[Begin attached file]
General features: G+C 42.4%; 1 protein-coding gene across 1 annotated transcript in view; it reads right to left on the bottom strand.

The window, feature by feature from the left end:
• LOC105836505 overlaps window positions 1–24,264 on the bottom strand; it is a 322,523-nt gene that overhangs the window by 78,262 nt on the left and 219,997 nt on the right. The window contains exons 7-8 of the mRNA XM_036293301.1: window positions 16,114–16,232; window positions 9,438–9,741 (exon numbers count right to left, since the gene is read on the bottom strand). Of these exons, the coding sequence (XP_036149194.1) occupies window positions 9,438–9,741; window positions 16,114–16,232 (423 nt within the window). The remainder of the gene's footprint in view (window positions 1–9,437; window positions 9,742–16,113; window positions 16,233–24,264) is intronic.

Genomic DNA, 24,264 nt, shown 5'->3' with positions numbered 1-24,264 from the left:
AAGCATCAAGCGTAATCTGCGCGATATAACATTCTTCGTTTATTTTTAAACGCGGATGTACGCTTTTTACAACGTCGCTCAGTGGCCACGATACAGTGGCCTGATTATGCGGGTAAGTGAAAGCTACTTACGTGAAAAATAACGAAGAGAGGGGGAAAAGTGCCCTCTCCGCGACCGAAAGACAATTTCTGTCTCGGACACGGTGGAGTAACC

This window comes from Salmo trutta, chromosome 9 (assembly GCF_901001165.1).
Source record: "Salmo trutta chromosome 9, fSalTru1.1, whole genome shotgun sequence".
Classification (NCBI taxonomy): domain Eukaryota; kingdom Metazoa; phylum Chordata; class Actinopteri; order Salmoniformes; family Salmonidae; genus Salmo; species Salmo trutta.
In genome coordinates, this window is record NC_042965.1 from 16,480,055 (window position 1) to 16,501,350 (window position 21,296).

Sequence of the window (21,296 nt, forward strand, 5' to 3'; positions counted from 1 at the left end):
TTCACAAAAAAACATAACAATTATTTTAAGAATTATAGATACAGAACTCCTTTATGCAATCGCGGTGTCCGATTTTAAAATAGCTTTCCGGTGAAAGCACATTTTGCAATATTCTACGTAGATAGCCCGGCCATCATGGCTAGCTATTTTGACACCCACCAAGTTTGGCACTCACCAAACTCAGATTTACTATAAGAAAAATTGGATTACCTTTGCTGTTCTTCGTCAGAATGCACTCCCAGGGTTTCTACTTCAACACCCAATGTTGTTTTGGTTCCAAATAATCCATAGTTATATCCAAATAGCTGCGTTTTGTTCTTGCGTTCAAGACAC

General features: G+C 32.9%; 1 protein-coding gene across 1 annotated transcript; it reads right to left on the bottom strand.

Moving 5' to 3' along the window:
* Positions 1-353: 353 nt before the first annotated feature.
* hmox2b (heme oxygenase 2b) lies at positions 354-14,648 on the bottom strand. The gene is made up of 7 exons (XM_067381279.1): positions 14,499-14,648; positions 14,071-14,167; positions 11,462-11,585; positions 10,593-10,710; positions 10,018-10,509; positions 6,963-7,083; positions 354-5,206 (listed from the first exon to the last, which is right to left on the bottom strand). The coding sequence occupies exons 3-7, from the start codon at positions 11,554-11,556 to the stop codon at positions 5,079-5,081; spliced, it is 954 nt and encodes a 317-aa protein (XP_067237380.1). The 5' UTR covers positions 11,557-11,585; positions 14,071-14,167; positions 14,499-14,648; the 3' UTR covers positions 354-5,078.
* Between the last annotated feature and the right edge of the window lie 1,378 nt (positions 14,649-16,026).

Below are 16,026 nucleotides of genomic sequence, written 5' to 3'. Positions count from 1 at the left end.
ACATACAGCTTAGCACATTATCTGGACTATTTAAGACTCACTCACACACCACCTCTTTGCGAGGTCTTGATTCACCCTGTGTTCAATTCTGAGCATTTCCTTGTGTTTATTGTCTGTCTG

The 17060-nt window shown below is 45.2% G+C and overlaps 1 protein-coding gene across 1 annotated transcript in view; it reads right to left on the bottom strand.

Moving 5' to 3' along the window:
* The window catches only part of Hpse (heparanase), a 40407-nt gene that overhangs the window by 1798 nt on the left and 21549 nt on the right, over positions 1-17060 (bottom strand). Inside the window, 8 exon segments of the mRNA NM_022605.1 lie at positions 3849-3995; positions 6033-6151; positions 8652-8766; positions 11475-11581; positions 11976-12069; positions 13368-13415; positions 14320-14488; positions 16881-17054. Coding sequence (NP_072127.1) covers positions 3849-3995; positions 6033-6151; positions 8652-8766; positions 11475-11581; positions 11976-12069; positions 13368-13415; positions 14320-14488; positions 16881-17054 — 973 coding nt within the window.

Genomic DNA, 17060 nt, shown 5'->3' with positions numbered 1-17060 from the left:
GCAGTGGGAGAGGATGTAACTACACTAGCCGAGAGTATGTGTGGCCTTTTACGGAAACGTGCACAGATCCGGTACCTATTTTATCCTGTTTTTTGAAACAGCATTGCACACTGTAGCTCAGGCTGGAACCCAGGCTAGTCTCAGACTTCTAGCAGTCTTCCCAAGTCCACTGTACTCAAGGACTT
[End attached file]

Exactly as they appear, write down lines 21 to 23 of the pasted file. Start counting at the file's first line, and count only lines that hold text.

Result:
* The window catches only part of Hpse (heparanase), a 40407-nt gene that overhangs the window by 1798 nt on the left and 21549 nt on the right, over positions 1-17060 (bottom strand). Inside the window, 8 exon segments of the mRNA NM_022605.1 lie at positions 3849-3995; positions 6033-6151; positions 8652-8766; positions 11475-11581; positions 11976-12069; positions 13368-13415; positions 14320-14488; positions 16881-17054. Coding sequence (NP_072127.1) covers positions 3849-3995; positions 6033-6151; positions 8652-8766; positions 11475-11581; positions 11976-12069; positions 13368-13415; positions 14320-14488; positions 16881-17054 — 973 coding nt within the window.

Genomic DNA, 17060 nt, shown 5'->3' with positions numbered 1-17060 from the left:
GCAGTGGGAGAGGATGTAACTACACTAGCCGAGAGTATGTGTGGCCTTTTACGGAAACGTGCACAGATCCGGTACCTATTTTATCCTGTTTTTTGAAACAGCATTGCACACTGTAGCTCAGGCTGGAACCCAGGCTAGTCTCAGACTTCTAGCAGTCTTCCCAAGTCCACTGTACTCAAGGACTT